"Q: So, NASA approached you about doing a press conference, and you thought that was a good idea? F.W.-S.: I wouldn't say I thought it was a good or bad idea. I'd never been to a press conference, but it made good sense to me that my mom should know what I'd been up to, and I love teaching. So, it made sense to me at that level, in terms of, again, bringing what we did to the public. But we weren't clearly prepared, in terms of understanding how it might be, again, with the new types of media that are really rather amazing, what was exactly going to happen."
NASA announces its intent to participate in the 62nd International Astronautical Congress, or IAC, and requests that full-time graduate students attending U.S. universities or colleges respond to this "Call for Abstracts." The IAC -- which is organized by the International Astronautical Federation, or IAF; the International Academy of Astronautics, or IAA; and the International Institute of Space Law, or IISL, -- is the largest space-related conference worldwide and selects an average of 1000 scientific papers every year. The upcoming IAC will be held Oct. 3-7, 2011, in Cape Town, South Africa. NASA's participation in this event is an ongoing effort to continue to connect NASA with the astronautical and space international community.
This "Call for Abstracts" is a precursor to a subsequent submission of a final paper, which may be presented at the 62nd IAC. Student authors are invited to submit an abstract regarding an original, unpublished paper that has not been submitted in any other forum. A NASA technical review panel of scientists and/or officials will select abstracts. Many students and professors are involved in NASA-related research. Persons submitting abstracts are strongly encouraged to seek advice from professors who are conducting NASA research and/or from NASA scientists and engineers.
-- Abstracts must be 400 words or less.
-- Abstracts must be written in English.
-- Abstracts cannot include formulas, tables or drawings.
-- Select the symposium and session in which you wish to post your abstract. Please view the IAC brochure at http://iac2011.com/sites/default/files/pdf/iac2011-call-for-papers.pdf for list of sessions and more details.
Abstracts must be related to NASA's ongoing vision for space exploration and fit into one of the following categories:
-- Science and Exploration
-- Systems sustaining missions including life, microgravity, space exploration, space debris and Search for Extra-Terrestrial Intelligence, or SETI.
-- Applications and Operations
-- Ongoing and future operational applications, including Earth observation, communication, navigation, human space endeavors and small satellites.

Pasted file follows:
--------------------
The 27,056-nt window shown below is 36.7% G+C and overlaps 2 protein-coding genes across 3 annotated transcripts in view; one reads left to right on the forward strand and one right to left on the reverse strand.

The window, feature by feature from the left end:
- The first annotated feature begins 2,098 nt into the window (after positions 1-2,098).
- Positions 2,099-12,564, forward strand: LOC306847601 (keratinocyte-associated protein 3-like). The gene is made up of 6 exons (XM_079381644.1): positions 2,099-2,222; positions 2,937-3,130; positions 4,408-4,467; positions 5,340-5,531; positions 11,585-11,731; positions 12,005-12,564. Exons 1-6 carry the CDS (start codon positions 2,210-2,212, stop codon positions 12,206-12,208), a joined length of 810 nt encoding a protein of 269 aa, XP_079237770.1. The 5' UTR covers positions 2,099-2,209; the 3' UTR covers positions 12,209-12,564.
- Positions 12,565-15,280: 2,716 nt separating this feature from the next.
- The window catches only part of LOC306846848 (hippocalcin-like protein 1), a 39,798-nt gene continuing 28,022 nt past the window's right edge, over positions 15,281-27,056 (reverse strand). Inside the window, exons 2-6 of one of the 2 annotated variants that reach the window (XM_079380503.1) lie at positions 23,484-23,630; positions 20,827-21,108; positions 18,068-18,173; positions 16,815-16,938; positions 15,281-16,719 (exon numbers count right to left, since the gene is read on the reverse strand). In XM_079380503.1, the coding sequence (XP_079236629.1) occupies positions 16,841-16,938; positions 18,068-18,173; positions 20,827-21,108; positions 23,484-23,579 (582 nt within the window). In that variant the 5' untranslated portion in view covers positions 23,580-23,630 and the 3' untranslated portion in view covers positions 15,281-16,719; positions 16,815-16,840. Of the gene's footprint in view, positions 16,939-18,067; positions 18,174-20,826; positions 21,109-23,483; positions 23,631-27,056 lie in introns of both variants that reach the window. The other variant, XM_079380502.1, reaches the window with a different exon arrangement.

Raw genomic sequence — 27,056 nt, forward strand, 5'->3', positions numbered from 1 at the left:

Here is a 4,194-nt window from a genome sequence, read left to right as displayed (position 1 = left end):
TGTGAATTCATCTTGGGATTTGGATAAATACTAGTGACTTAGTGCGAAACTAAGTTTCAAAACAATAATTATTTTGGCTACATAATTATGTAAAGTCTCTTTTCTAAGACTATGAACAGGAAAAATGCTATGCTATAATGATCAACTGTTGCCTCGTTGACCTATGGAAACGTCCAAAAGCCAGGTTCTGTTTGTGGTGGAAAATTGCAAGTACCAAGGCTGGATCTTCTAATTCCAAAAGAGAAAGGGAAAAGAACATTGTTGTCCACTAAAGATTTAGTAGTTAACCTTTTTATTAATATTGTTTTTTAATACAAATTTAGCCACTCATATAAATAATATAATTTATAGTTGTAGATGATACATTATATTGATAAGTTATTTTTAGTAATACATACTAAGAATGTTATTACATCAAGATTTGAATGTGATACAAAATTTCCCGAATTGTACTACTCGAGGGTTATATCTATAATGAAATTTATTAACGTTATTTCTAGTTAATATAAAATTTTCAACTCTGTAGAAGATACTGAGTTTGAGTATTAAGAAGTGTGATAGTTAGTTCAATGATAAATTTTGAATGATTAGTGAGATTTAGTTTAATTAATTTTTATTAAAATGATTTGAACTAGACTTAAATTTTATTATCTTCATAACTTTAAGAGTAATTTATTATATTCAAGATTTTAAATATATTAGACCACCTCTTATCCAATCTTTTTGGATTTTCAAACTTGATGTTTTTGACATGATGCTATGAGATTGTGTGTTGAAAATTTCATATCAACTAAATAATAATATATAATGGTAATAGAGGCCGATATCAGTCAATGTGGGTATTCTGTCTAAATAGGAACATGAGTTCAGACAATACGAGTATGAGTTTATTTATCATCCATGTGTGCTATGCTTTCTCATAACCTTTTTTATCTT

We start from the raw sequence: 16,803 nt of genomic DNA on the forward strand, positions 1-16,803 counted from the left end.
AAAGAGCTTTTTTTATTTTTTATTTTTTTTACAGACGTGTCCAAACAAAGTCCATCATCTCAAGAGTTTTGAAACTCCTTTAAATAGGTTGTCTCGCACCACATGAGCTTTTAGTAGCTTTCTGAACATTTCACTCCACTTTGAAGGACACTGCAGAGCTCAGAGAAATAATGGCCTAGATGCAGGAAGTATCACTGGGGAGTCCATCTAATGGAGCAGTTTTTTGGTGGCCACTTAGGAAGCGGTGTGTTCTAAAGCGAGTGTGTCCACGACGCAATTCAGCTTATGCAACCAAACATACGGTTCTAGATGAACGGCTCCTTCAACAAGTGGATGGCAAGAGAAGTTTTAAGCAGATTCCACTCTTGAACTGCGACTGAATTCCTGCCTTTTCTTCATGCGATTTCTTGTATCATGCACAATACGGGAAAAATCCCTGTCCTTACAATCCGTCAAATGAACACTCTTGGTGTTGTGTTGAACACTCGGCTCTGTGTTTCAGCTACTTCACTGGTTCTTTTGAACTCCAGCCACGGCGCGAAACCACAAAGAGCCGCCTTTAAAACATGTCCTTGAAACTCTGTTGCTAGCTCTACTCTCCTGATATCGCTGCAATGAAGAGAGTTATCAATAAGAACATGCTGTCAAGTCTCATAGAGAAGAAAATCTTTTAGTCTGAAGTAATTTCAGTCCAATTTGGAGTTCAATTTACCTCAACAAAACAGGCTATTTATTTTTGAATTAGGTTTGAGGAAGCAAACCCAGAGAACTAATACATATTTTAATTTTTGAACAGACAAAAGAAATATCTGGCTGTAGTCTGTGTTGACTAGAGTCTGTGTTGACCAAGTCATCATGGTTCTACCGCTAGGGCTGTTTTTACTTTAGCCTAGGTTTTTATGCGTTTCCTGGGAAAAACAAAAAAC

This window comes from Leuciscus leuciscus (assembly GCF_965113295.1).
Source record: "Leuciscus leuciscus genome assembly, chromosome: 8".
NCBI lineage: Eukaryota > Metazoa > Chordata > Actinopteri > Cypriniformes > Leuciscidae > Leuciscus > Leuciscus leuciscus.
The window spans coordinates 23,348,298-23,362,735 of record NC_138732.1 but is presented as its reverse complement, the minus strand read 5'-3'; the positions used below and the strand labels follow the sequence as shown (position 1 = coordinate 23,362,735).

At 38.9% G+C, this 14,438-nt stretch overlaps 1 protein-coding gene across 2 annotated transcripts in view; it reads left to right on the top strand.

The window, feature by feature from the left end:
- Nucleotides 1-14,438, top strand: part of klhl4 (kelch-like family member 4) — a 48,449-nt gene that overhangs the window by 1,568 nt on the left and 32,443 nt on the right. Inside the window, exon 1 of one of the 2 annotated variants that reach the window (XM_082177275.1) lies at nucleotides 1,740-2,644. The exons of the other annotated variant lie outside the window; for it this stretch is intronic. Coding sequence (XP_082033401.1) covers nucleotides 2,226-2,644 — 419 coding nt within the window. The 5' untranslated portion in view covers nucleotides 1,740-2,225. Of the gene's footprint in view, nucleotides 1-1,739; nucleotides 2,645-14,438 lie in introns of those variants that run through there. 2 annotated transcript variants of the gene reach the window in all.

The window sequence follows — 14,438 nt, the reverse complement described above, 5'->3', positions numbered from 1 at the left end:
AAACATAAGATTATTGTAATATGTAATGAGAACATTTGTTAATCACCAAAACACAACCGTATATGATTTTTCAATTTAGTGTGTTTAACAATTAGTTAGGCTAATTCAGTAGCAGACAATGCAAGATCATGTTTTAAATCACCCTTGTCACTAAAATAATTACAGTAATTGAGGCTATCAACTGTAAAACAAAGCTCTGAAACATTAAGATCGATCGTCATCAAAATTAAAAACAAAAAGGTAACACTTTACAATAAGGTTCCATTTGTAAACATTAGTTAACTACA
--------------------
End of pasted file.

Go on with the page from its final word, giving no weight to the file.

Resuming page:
-- Common technologies to space systems including astrodynamics, structures, power and propulsion.
-- Systems sustaining space missions including space systems, transportation, future systems and safety.
-- Space and Society
-- Interaction of space with society including education, policy and economics, history, and law.
The full text of the abstract must be submitted electronically in the prescribed format at http://iac.nasaprs.com no later than 11:59:59 p.m. EST on Feb. 7, 2011.
If you have a question or concern about the programmatic or the electronic submission of your abstract, please e-mail email@example.com, and you will receive a response within two (2) business days.
Universite Cadi Ayyad, Ibn Battuta Centre, Marrakech, Morocco
Joint ESA/NASA Workshop and Field Trip
February 7-9, 2011
ABSTRACT DEADLINE JANUARY 7th
Charles Cockell (Open University, UK),
Oliver Angerer (ESA),
Mary Voytek (NASA),
Gian Gabriele Ori (IRSPS, Italy and Ibn Battuta Centre, Morocco),
Kamal Taj-Eddine (Universite Cady Ayyad and Ibn Battuta Centre, Morocco)
Geobiology in Space Exploration is a meeting of talks and discussions to understand the full range of the contributions of geobiology to robotic and human space exploration, from life detection to practical applications of geobiology and geomicrobiology. Its purpose is to develop a road map of geobiology for future space missions. It is co-organised by the ESA Topical Team: Geomicrobiology for Space Settlement and Exploration.
Topics to be covered at the meeting include:
1) microbe-mineral interactions, biosignatures and the search for life elsewhere,
2) use of microorganisms in practical applications in space exploration,
3) space missions involving aspects of geobiology.
4) analog sites for the study of other planetary environments.
The meeting will begin midday on Monday 7th and will finish on Wednesday February 9th and will be held at the Universite Cadi Ayyad (Morocco). The meeting will then be followed by a voluntary field trip for interested participants to investigate geomicrobiology and geology from Precambrian to Quaternary in the Atlas Mountains.
The output of this workshop will be a document/paper setting out directions and potential in geobiology applied to space.
Visit http://www.irsps.unich.it/education/geoexp2011/ for further information.
From July 21-August 1, 2010, five K-12 and informal educators joined scientists from the Arizona State University (ASU) and Montana State University (MSU) teams of the NASA Astrobiology Institute for a two week field experience as part of the ASU Astrobiology Virtual Field Trip (VFT) initiative. To address the need for better teacher preparation in STEM education, these teachers worked directly with scientists studying the thermal environments at Yellowstone National Park. They experienced the thrill of doing authentic field research in a breathtaking setting! These educators are an integral part of the VFT project and will provide valuable input on the design of the Web interface, its functionality in a classroom setting and related K-12 curriculum materials. Their collaboration with the ASU Astrobiology team will continue through Spring 2011 as the virtual field trip takes shape. [Source: NAI Newsletter]